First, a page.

Isn’t it bizarre if not downright scandalous for the African continent which since the defeat of apartheid and its replacement with a democratic order in South Africa, had disavowed military coups, yet is led by a coup mastermind?
General Abdel Fatah al Sisi, who toppled Egypt’s only democratically elected leader via a bloody military coup, is not only the strong-armed dictator of the country’s police state, but ironically the head of the continent’s premier institution, the African Union.
To the chagrin of the continent’s population, civil society and an array of human rights organizations, Africa’s leader who also is its chief representative at international forums, is an army general who conspired with opponents of the Arab spring, to rob Egypt of the fruits of its revolution.
The popular uprising and mass rebellion saw the removal of Hosni Mubarak, a dictator who ruled Egypt with an iron fist for more than three decades. His departure signalled a breath of fresh air as preparations began in earnest to have Egypt join the global community of free nations.
Banned individuals and groups embraced dramatic changes for they ushered a wave of jubilation as freedom from oppression had finally arrived following decades of struggle, imprisonment, torture, bannings and executions.
Egypt’s Islamic history and ideological leanings meant that its premier socio-political movement known as Ikhwan al Muslimin or the Muslim Brotherhood, which suffered bannings and executions since its founding almost a century ago, would be a popular choice for the electorate.
That the Ikhwan possessed widespread support amongst the population, from the downtrodden to academics, from youth to housewives and from student activists to religious figures, resulted in it gaining power. Not surprising at all, for the organizational capacity of its leaders to keep the movement alive during the era of severe repression, ensured its dominance.
Unfortunately for Egypt, the dawn of new found freedom and the promise of a democratic future was short lived. A hugely popular revolution which ushered in free and fair elections and which saw the inauguration of the country’s first and only democratically elected president after decades of tyrannical rule, was scuttled.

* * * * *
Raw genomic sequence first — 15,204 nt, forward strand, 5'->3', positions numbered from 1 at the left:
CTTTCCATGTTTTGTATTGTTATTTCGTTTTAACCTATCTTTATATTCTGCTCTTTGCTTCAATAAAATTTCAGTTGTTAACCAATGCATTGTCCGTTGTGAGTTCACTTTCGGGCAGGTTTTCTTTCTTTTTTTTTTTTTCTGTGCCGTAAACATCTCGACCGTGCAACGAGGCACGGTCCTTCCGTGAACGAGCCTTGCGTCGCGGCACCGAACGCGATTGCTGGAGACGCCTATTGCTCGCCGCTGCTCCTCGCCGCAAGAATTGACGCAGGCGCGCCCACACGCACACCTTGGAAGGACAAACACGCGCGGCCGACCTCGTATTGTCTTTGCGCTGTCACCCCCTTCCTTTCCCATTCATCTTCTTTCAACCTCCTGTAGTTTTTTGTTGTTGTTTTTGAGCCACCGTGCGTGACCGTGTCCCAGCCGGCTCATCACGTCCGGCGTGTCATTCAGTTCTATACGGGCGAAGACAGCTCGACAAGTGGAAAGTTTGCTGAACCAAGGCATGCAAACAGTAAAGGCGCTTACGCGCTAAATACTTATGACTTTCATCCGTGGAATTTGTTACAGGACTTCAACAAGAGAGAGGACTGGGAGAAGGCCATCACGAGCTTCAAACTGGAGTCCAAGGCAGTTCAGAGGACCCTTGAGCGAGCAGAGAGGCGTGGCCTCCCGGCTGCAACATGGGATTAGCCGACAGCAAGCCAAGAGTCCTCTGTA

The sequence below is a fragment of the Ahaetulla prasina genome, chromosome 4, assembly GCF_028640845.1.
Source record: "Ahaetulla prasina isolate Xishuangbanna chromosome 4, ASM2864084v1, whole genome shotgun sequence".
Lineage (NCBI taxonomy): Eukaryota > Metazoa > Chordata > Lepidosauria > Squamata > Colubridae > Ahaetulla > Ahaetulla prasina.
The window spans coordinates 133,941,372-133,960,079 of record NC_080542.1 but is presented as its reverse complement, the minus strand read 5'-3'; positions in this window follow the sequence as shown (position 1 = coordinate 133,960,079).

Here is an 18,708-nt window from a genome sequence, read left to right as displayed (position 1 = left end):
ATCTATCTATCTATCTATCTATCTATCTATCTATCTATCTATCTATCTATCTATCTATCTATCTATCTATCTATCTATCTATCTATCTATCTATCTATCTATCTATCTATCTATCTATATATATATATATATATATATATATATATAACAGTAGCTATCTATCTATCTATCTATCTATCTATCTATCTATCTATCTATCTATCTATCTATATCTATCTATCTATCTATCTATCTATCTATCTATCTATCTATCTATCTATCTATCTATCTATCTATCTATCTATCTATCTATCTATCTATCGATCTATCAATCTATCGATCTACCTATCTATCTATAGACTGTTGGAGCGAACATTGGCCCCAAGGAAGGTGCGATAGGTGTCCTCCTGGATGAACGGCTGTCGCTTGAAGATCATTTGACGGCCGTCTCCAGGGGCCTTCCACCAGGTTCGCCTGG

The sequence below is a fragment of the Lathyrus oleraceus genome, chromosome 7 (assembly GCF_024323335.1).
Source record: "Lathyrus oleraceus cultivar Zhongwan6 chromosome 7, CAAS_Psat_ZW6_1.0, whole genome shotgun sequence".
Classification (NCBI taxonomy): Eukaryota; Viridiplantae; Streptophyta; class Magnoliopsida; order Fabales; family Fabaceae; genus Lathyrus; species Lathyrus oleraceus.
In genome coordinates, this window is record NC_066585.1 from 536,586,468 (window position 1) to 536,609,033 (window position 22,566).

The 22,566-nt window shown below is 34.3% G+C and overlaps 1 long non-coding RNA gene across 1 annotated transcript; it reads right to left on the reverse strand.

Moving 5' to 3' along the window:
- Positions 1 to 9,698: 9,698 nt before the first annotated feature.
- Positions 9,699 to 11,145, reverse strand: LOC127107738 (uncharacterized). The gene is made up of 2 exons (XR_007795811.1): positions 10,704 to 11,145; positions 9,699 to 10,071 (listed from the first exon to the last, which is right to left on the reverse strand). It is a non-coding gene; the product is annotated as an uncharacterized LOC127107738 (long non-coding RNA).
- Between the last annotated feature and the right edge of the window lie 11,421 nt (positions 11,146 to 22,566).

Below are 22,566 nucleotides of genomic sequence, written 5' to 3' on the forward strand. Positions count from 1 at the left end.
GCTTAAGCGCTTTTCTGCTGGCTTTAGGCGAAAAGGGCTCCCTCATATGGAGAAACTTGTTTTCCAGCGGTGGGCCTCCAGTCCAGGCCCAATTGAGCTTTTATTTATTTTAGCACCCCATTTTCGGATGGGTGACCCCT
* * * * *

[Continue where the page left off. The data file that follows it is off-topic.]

The military coup, crafted, engineered and funded by Gen Sisi’s backers in the White House, Tel Aviv, Dubai and Riyadh, plunged Egypt back into the era of dictatorship. Dungeons of torture from which the Revolution had liberated thousands of political prisoners, have yet again began overflowing with detainees without recourse to fair trials.
Egypt as a police state headed by coup-leader Sisi, may have camouflaged itself as a “democracy” following stage-managed “elections”, but the reality is that fundamental human rights, including an independent judiciary, media freedom and a host of civil liberties do not exist.
That the elected leader, President Mohamed Morsi died in detention, following his six-year long incarceration when his government was toppled, is proof enough of the erosion of human rights.
It is a blight on the conscience of the international community for failing to intervene and for remaining tight-lipped about the horrors visited upon Morsi and thousands more. Inhumane solitary confinement, no access to legal aid, denial of medical requirements, are but some of the terrible conditions faced by Sisi’s prisoners.
Equally it is shameful that major powers who have backed Sisi, have done so on the back of alarmist claims against what is perceived as threats posed by “political Islam”. This narrative has been pushed by the UAE and Saudi Arabia, which viewed the Arab spring as a dangerous political movement allowing “political Islam” to unseat them from monarchic rule.
In the span of a few years, 2011 to 2013, Egypt underwent revolutionary change sparked by the Arab Spring, democratic elections which brought Morsi to power, and ended in the morass in which it finds itself due to the military coup. Shocking therefore that despite the African Union’s Charter on Democracy, Elections and Governance, expressly prohibiting coups, Egypt’s membership of it hasn’t been barred.
Though Article 23 specifically calls for punitive action, Gen Sisi has instead been elected to head the AU. This cannot be countenanced as a comedy of errors, precisely because the oppression faced by civil rights activists is no laughing matter. Member states including South Africa, who are signatories of the AU Charter, need to explain why is it that illegal means of accessing power which resulted in an unconstitutional change of government has not drawn appropriate sanctions?
The AU’s predecessor the Organization of African Unity (OAU) had been emphatic in advocating for popular participation in government by citizens. To clarify this the OAU passed the Lome Declaration, which underlined the continent’s respect for constitutional governance, the rule of law and human rights.
The AU’s Constitutive Act takes the Lome Declaration much further by stressing emphatically that all unconstitutional changes must be condemned and rejected. Yet in the case of Egypt, despite a temporary suspension, its membership was reinstated, which begs the question whether any “deal” was struck and why?
For as long as Sisi remains at the helm of the AU, the continent’s population will be justified to question its commitment to human rights and the rule of law.
Iqbal Jassat is an executive member of the Media Review Network based in Johannesburg, South Africa.